& Reinvestment Act and is administered by ODOD we would take a pot of money from the American
in conjunction with the Ohio Department of Educa- Reinvestment & Recovery Act and put it into an
tion and the Ohio OneStop centers. on-the-job-training program.”
Between five and 10 workers in the Mahoning Thus far, $2 million of the funds alotted have been
Valley have been hired under the program so far, spent, Yutkin reports, with the rest being disbursed
Yutkin reports, and he’s hoping more employers “on a first-come, first-serve basis to employers
in Mahoning, Trumbull and Columbiana counties throughout the state.”
become involved before other regions of the state The number of jobs that could be created is
empty the pot. uncertain, but Yutkin says reimbursement funds
There are no limits on how much funding indi- will be provided “for as many as we can until the
vidual employers or employers in a specific region money runs out.”
can receive, so whoever acts first will benefit most, Unlike most regions throughout Ohio, Yutkin
Yutkin explains. In some cases, employers seeking says, the Trumbull, Mahoning & Columbiana Coun-
funding through Project Hire have been approved ties OneStop, through area career and technical
in less than a day. centers, screen job applicants to deterimine if they
While industries eligible to participate must cre- are good candidates for adapting to the new jobs
ate jobs that pay a minimum of $8 an hour, Yutkin that will be created.
says Project Hire is not limited to manufacturers. Once new hires complete on-the-job-training,
Employers can be in any one of 11 targeted indus- employers must retain them for a minimum of six
tries or be deemed by local OneStop offices as being months to qualify for the reimbursements, Yutkin
in demand in their service areas. notes. The program cannot be used to call back fur-
The 11 target industries are: loughed employees or to replace laid-off workers.
•advanced energy / environmental technologies “This is a wonderful opportunity for this Valley,”
•aerospace and aviation Yutkin says. “In most bad economic times, it is the
•agriculture and food processing best time to bring on new employees and train them
•bioscience and bioproducts because you have the time to work with them. Being
•corporate and professional services able to use this money to offset the costs of their
•distribution and logistics training means you can start training people now as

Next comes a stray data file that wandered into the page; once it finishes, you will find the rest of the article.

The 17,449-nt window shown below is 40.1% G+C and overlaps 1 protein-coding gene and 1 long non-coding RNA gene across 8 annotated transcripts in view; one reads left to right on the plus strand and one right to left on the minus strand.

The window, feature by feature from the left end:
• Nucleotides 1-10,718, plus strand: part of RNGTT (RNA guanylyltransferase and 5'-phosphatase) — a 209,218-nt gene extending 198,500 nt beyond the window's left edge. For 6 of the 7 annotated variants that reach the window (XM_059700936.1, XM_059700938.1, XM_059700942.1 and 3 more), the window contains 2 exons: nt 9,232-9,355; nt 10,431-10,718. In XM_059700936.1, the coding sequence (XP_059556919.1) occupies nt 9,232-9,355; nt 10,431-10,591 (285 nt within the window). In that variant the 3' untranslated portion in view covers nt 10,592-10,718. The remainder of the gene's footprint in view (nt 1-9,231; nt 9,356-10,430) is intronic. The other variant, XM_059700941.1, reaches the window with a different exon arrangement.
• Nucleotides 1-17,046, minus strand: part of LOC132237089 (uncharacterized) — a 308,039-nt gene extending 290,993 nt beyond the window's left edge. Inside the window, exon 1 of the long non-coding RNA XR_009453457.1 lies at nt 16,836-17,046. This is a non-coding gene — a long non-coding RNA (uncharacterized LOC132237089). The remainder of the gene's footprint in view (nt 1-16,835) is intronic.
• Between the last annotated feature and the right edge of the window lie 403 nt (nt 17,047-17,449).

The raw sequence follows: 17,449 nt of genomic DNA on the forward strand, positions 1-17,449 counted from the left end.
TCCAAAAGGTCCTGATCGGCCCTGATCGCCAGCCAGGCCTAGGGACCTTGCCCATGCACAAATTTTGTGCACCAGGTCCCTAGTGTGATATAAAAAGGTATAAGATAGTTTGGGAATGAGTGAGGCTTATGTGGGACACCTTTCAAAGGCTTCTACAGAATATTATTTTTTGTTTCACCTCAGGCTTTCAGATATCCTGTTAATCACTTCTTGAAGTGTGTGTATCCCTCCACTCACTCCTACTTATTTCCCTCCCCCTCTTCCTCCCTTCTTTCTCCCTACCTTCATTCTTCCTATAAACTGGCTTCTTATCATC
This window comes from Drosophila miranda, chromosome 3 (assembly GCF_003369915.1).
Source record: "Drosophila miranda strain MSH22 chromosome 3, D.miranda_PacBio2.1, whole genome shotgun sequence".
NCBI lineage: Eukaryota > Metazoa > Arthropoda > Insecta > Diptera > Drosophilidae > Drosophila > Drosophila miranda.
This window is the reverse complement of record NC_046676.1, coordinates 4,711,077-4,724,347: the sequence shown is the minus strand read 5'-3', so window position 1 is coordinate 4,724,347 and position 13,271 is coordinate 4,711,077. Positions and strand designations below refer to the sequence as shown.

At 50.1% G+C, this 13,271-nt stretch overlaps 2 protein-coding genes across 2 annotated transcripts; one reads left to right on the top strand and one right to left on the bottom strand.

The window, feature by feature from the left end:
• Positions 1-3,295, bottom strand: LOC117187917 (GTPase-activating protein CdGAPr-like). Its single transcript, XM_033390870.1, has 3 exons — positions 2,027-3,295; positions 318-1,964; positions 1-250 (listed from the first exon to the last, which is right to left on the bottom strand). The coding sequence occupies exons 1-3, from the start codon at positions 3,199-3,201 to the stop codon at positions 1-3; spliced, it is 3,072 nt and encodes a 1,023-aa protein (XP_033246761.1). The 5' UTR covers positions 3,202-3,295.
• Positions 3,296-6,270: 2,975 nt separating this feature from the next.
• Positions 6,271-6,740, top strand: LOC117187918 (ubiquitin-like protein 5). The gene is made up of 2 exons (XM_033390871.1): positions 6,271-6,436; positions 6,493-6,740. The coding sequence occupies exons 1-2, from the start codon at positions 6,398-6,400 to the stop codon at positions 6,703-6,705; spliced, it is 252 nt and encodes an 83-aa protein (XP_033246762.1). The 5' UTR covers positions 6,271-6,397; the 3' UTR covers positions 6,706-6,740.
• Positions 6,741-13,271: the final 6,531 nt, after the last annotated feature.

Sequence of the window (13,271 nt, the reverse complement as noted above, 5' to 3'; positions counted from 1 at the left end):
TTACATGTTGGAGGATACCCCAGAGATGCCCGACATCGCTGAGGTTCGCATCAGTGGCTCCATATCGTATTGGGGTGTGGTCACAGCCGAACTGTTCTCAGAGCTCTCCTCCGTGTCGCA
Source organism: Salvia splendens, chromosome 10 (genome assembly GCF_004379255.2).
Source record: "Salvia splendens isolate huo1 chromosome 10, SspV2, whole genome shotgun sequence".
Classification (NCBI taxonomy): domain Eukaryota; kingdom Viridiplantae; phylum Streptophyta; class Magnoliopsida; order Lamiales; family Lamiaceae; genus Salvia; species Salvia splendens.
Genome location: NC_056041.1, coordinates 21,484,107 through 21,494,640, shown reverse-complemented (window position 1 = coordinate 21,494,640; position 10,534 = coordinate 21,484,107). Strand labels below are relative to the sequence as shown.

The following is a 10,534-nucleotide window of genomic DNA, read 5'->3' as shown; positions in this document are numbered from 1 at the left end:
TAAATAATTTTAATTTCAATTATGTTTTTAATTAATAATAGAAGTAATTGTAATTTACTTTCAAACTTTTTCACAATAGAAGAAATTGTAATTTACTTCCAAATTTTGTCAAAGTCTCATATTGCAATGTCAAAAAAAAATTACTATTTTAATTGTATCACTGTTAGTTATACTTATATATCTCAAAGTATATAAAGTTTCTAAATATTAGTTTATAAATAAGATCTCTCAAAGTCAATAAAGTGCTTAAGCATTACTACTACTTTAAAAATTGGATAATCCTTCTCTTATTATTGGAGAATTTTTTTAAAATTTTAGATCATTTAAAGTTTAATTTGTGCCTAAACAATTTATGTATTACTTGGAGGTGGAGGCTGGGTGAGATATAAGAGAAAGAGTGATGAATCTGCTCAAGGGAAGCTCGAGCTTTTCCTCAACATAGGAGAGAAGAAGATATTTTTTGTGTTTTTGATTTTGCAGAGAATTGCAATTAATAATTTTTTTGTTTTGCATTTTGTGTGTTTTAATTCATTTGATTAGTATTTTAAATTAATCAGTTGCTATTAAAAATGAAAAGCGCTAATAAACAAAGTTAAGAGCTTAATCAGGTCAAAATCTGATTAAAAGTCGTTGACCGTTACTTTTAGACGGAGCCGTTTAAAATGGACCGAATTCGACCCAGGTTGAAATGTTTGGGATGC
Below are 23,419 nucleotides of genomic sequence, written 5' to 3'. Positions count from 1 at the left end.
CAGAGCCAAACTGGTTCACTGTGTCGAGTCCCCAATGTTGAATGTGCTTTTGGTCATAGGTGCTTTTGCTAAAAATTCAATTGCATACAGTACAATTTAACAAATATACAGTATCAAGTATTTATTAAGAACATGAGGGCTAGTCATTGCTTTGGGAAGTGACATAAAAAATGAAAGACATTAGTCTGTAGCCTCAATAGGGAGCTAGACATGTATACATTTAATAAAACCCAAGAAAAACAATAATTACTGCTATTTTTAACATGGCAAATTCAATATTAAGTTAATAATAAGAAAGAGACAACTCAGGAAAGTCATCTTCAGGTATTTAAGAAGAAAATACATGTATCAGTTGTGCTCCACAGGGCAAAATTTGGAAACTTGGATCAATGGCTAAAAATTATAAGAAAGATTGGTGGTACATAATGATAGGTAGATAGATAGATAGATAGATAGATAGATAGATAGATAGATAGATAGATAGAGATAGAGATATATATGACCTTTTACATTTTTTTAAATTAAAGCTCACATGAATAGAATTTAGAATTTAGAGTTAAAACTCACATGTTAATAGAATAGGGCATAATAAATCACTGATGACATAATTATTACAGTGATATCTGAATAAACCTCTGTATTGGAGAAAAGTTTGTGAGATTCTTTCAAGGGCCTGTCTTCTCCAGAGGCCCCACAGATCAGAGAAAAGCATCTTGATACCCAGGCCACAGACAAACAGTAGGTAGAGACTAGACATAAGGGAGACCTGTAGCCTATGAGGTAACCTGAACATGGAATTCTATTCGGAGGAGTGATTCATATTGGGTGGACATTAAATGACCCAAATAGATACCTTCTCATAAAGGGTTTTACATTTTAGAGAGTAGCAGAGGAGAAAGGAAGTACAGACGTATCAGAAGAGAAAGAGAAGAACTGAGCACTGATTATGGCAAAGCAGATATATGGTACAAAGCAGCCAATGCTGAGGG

•instruments, controls and electronics the business in this Valley is picking up. With all the
•motor vehicle and parts manufacturing good stuff we’ve been hearing lately,” Yutkin says,
•polymers and advanced materials “this is the best time to make use of this funding to
•health care be prepared for when the resurgence comes.”
•finance and insurance. With the recent announcement that V&M Star
“Individuals qualify through one of two ways,” will move ahead with plans to build a $650 million
Yutin continues. “First thing is, they have to be a rolling mill in Youngstown, Yutkin expects employ-
dislocated worker. The other thing is, they have to ers in the construction industry to become eligible
either have completed and been approved by the to participate in Project Hire. Construction, he says,
local work-force and investment groups – the One- could easily be deemed as an “in-demand” occupa-
Stops – and/or they have to have gone through an tion in the tri-county region.
The Business Journal
alChamber MARCH 2010 7

Humphries Pursues Regional Agenda
Regional Chamber CEO sees the
larger development picture – the
Pittsburgh to Cleveland corridor.’
By George Nelson

he president and CEO of the Youngstown/
Warren Regional Chamber, Thomas M.
Humphries, admits he had “a bit of a reputation”
when he was tapped to chair what was then the
Warren Area Chamber of Commerce.
Having overseen the merger of the Junior
Achievement programs in Mahoning and Trumbull
counties as local chairman for that organization,
Humphries had been involved in regionalizing
area nonprofits. In fact, one area nonprofit decided
against asking him to be its chairman when he
said he would “definitely” explore a merger with a
nearby affiliate.
“I understand that,” he says. At the same time,